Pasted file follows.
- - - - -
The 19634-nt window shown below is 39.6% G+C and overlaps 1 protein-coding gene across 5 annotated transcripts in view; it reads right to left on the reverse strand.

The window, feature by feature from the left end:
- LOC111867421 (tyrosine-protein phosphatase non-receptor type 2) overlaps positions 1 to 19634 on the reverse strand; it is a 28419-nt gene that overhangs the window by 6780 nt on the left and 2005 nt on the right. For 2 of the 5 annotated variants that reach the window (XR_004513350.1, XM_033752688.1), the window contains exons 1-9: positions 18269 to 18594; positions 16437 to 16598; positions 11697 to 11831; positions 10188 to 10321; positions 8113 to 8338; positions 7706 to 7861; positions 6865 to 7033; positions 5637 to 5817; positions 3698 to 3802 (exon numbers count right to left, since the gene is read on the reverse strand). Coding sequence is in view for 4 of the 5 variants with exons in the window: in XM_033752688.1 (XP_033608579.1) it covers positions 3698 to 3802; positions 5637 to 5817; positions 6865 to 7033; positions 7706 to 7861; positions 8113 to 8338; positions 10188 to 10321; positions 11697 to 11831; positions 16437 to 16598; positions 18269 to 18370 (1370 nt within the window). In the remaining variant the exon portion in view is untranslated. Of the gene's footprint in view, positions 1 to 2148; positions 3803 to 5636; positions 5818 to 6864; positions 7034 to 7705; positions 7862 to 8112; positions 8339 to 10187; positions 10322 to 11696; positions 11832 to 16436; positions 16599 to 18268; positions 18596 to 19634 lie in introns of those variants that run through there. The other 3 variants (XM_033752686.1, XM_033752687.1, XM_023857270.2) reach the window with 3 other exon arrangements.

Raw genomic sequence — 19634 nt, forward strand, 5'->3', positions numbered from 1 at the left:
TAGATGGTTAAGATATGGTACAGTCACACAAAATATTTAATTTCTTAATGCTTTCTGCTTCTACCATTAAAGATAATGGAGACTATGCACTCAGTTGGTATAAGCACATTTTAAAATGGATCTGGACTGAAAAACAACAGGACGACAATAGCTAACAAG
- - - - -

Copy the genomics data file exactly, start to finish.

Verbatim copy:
The 19634-nt window shown below is 39.6% G+C and overlaps 1 protein-coding gene across 5 annotated transcripts in view; it reads right to left on the reverse strand.

The window, feature by feature from the left end:
- LOC111867421 (tyrosine-protein phosphatase non-receptor type 2) overlaps positions 1 to 19634 on the reverse strand; it is a 28419-nt gene that overhangs the window by 6780 nt on the left and 2005 nt on the right. For 2 of the 5 annotated variants that reach the window (XR_004513350.1, XM_033752688.1), the window contains exons 1-9: positions 18269 to 18594; positions 16437 to 16598; positions 11697 to 11831; positions 10188 to 10321; positions 8113 to 8338; positions 7706 to 7861; positions 6865 to 7033; positions 5637 to 5817; positions 3698 to 3802 (exon numbers count right to left, since the gene is read on the reverse strand). Coding sequence is in view for 4 of the 5 variants with exons in the window: in XM_033752688.1 (XP_033608579.1) it covers positions 3698 to 3802; positions 5637 to 5817; positions 6865 to 7033; positions 7706 to 7861; positions 8113 to 8338; positions 10188 to 10321; positions 11697 to 11831; positions 16437 to 16598; positions 18269 to 18370 (1370 nt within the window). In the remaining variant the exon portion in view is untranslated. Of the gene's footprint in view, positions 1 to 2148; positions 3803 to 5636; positions 5818 to 6864; positions 7034 to 7705; positions 7862 to 8112; positions 8339 to 10187; positions 10322 to 11696; positions 11832 to 16436; positions 16599 to 18268; positions 18596 to 19634 lie in introns of those variants that run through there. The other 3 variants (XM_033752686.1, XM_033752687.1, XM_023857270.2) reach the window with 3 other exon arrangements.

Raw genomic sequence — 19634 nt, forward strand, 5'->3', positions numbered from 1 at the left:
TAGATGGTTAAGATATGGTACAGTCACACAAAATATTTAATTTCTTAATGCTTTCTGCTTCTACCATTAAAGATAATGGAGACTATGCACTCAGTTGGTATAAGCACATTTTAAAATGGATCTGGACTGAAAAACAACAGGACGACAATAGCTAACAAG